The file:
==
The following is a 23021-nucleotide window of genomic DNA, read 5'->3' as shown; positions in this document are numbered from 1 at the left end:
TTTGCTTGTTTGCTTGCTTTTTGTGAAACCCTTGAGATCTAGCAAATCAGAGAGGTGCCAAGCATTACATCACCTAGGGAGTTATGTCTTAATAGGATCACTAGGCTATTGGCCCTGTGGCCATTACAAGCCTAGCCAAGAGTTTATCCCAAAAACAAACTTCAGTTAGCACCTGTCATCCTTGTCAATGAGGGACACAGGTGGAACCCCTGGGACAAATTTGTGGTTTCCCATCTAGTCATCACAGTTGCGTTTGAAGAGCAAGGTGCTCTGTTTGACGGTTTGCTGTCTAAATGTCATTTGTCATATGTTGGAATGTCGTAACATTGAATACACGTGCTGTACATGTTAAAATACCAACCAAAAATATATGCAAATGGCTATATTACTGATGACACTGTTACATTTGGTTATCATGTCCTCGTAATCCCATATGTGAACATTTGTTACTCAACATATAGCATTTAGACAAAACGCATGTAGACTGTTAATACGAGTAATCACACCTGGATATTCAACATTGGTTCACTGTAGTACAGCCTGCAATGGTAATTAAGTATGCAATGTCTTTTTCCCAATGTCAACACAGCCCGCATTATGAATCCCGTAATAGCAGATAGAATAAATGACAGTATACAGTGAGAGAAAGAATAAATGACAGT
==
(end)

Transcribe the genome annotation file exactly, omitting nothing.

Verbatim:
The following is a 23021-nucleotide window of genomic DNA, read 5'->3' as shown; positions in this document are numbered from 1 at the left end:
TTTGCTTGTTTGCTTGCTTTTTGTGAAACCCTTGAGATCTAGCAAATCAGAGAGGTGCCAAGCATTACATCACCTAGGGAGTTATGTCTTAATAGGATCACTAGGCTATTGGCCCTGTGGCCATTACAAGCCTAGCCAAGAGTTTATCCCAAAAACAAACTTCAGTTAGCACCTGTCATCCTTGTCAATGAGGGACACAGGTGGAACCCCTGGGACAAATTTGTGGTTTCCCATCTAGTCATCACAGTTGCGTTTGAAGAGCAAGGTGCTCTGTTTGACGGTTTGCTGTCTAAATGTCATTTGTCATATGTTGGAATGTCGTAACATTGAATACACGTGCTGTACATGTTAAAATACCAACCAAAAATATATGCAAATGGCTATATTACTGATGACACTGTTACATTTGGTTATCATGTCCTCGTAATCCCATATGTGAACATTTGTTACTCAACATATAGCATTTAGACAAAACGCATGTAGACTGTTAATACGAGTAATCACACCTGGATATTCAACATTGGTTCACTGTAGTACAGCCTGCAATGGTAATTAAGTATGCAATGTCTTTTTCCCAATGTCAACACAGCCCGCATTATGAATCCCGTAATAGCAGATAGAATAAATGACAGTATACAGTGAGAGAAAGAATAAATGACAGT